Health/Medical Claims Examiner
Types of Degrees Health/Medical Claims Examiner Majors Are Getting
The following table lists how many health/medical claims examiner graduations there were in 2018-2019 for each degree level.
|Education Level||Number of Grads|
What Health/Medical Claims Examiner Majors Need to Know
O*NET surveyed people in occupations related to health/medical claims examiner and asked them what knowledge areas, skills, and abilities were important for their jobs. The responses were rated on a scale of 1 to 5 with 5 being most important.
Knowledge Areas for Health/Medical Claims Examiner Majors
Health/Medical Claims Examiner majors often go into careers in which the following knowledge areas are important:
- Customer and Personal Service - Knowledge of principles and processes for providing customer and personal services. This includes customer needs assessment, meeting quality standards for services, and evaluation of customer satisfaction.
- English Language - Knowledge of the structure and content of the English language including the meaning and spelling of words, rules of composition, and grammar.
- Law and Government - Knowledge of laws, legal codes, court procedures, precedents, government regulations, executive orders, agency rules, and the democratic political process.
- Mathematics - Knowledge of arithmetic, algebra, geometry, calculus, statistics, and their applications.
- Clerical - Knowledge of administrative and clerical procedures and systems such as word processing, managing files and records, stenography and transcription, designing forms, and other office procedures and terminology.
Skills for Health/Medical Claims Examiner Majors
health/medical claims examiner majors are found most commonly in careers in which the following skills are important:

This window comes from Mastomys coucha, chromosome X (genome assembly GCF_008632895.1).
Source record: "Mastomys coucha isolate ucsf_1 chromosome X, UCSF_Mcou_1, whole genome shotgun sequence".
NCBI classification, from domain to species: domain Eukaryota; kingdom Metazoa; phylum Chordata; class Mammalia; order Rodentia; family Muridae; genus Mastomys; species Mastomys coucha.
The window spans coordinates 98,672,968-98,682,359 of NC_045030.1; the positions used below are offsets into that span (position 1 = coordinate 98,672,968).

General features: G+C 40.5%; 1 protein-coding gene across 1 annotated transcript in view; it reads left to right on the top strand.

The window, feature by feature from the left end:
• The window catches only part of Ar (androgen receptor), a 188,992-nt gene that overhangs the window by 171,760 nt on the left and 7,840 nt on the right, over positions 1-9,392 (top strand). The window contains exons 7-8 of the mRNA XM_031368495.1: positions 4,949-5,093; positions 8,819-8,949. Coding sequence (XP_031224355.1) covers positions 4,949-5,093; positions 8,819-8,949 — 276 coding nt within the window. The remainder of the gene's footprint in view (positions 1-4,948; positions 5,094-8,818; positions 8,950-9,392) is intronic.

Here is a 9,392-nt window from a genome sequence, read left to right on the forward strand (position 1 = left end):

- Reading Comprehension - Understanding written sentences and paragraphs in work related documents.
- Critical Thinking - Using logic and reasoning to identify the strengths and weaknesses of alternative solutions, conclusions or approaches to problems.
- Active Listening - Giving full attention to what other people are saying, taking time to understand the points being made, asking questions as appropriate, and not interrupting at inappropriate times.
- Speaking - Talking to others to convey information effectively.
- Writing - Communicating effectively in writing as appropriate for the needs of the audience.
Abilities for Health/Medical Claims Examiner Majors
Health/Medical Claims Examiner majors often go into careers where the following abilities are vital:
- Oral Comprehension - The ability to listen to and understand information and ideas presented through spoken words and sentences.
- Written Comprehension - The ability to read and understand information and ideas presented in writing.
- Oral Expression - The ability to communicate information and ideas in speaking so others will understand.
- Deductive Reasoning - The ability to apply general rules to specific problems to produce answers that make sense.
- Inductive Reasoning - The ability to combine pieces of information to form general rules or conclusions (includes finding a relationship among seemingly unrelated events).
How Much Do Health/Medical Claims Examiner Majors Make?
Salaries According to BLS